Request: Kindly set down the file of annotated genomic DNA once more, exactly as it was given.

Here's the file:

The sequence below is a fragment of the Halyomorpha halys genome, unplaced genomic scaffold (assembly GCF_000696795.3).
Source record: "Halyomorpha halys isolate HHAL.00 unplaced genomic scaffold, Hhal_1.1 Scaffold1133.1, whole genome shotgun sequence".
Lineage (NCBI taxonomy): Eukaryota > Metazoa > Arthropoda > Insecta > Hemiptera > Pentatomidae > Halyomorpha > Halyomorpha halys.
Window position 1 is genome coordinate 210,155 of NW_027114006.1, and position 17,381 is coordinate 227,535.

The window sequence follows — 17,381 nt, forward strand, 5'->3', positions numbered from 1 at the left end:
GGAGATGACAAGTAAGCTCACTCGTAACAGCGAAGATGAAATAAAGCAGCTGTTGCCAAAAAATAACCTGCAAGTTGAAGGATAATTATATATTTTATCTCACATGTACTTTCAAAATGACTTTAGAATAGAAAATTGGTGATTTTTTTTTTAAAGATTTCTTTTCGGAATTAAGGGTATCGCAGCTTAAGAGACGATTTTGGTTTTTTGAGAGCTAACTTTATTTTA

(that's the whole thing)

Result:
The sequence below is a fragment of the Halyomorpha halys genome, unplaced genomic scaffold (assembly GCF_000696795.3).
Source record: "Halyomorpha halys isolate HHAL.00 unplaced genomic scaffold, Hhal_1.1 Scaffold1133.1, whole genome shotgun sequence".
Lineage (NCBI taxonomy): Eukaryota > Metazoa > Arthropoda > Insecta > Hemiptera > Pentatomidae > Halyomorpha > Halyomorpha halys.
Window position 1 is genome coordinate 210,155 of NW_027114006.1, and position 17,381 is coordinate 227,535.

The window sequence follows — 17,381 nt, forward strand, 5'->3', positions numbered from 1 at the left end:
GGAGATGACAAGTAAGCTCACTCGTAACAGCGAAGATGAAATAAAGCAGCTGTTGCCAAAAAATAACCTGCAAGTTGAAGGATAATTATATATTTTATCTCACATGTACTTTCAAAATGACTTTAGAATAGAAAATTGGTGATTTTTTTTTTAAAGATTTCTTTTCGGAATTAAGGGTATCGCAGCTTAAGAGACGATTTTGGTTTTTTGAGAGCTAACTTTATTTTA